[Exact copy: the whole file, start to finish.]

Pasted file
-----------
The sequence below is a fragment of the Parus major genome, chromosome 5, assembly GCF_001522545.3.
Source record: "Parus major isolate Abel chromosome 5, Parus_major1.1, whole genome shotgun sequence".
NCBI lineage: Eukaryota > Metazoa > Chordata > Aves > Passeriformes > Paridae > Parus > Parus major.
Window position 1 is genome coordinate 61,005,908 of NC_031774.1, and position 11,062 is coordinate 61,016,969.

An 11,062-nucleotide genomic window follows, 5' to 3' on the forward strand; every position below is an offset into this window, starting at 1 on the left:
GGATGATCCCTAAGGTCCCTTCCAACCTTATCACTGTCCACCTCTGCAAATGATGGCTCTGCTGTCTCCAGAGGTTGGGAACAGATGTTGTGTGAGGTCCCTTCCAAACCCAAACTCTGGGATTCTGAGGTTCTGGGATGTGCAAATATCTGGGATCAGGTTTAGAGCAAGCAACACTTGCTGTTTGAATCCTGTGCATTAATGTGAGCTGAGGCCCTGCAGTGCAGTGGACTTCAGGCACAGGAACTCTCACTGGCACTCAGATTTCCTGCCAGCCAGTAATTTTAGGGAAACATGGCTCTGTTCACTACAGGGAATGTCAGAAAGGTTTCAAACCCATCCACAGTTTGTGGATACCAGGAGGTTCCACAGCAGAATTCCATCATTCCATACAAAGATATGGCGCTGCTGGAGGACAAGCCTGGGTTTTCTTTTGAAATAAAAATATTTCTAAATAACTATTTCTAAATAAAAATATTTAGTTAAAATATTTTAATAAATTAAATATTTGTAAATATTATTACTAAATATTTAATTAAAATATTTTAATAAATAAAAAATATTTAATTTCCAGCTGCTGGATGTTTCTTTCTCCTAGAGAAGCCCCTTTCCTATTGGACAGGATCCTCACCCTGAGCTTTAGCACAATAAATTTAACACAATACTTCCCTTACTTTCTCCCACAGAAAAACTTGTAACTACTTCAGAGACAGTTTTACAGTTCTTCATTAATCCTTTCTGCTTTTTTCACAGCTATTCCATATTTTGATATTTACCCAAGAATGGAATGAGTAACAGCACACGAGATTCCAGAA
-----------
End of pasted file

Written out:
The sequence below is a fragment of the Parus major genome, chromosome 5, assembly GCF_001522545.3.
Source record: "Parus major isolate Abel chromosome 5, Parus_major1.1, whole genome shotgun sequence".
NCBI lineage: Eukaryota > Metazoa > Chordata > Aves > Passeriformes > Paridae > Parus > Parus major.
Window position 1 is genome coordinate 61,005,908 of NC_031774.1, and position 11,062 is coordinate 61,016,969.

An 11,062-nucleotide genomic window follows, 5' to 3' on the forward strand; every position below is an offset into this window, starting at 1 on the left:
GGATGATCCCTAAGGTCCCTTCCAACCTTATCACTGTCCACCTCTGCAAATGATGGCTCTGCTGTCTCCAGAGGTTGGGAACAGATGTTGTGTGAGGTCCCTTCCAAACCCAAACTCTGGGATTCTGAGGTTCTGGGATGTGCAAATATCTGGGATCAGGTTTAGAGCAAGCAACACTTGCTGTTTGAATCCTGTGCATTAATGTGAGCTGAGGCCCTGCAGTGCAGTGGACTTCAGGCACAGGAACTCTCACTGGCACTCAGATTTCCTGCCAGCCAGTAATTTTAGGGAAACATGGCTCTGTTCACTACAGGGAATGTCAGAAAGGTTTCAAACCCATCCACAGTTTGTGGATACCAGGAGGTTCCACAGCAGAATTCCATCATTCCATACAAAGATATGGCGCTGCTGGAGGACAAGCCTGGGTTTTCTTTTGAAATAAAAATATTTCTAAATAACTATTTCTAAATAAAAATATTTAGTTAAAATATTTTAATAAATTAAATATTTGTAAATATTATTACTAAATATTTAATTAAAATATTTTAATAAATAAAAAATATTTAATTTCCAGCTGCTGGATGTTTCTTTCTCCTAGAGAAGCCCCTTTCCTATTGGACAGGATCCTCACCCTGAGCTTTAGCACAATAAATTTAACACAATACTTCCCTTACTTTCTCCCACAGAAAAACTTGTAACTACTTCAGAGACAGTTTTACAGTTCTTCATTAATCCTTTCTGCTTTTTTCACAGCTATTCCATATTTTGATATTTACCCAAGAATGGAATGAGTAACAGCACACGAGATTCCAGAA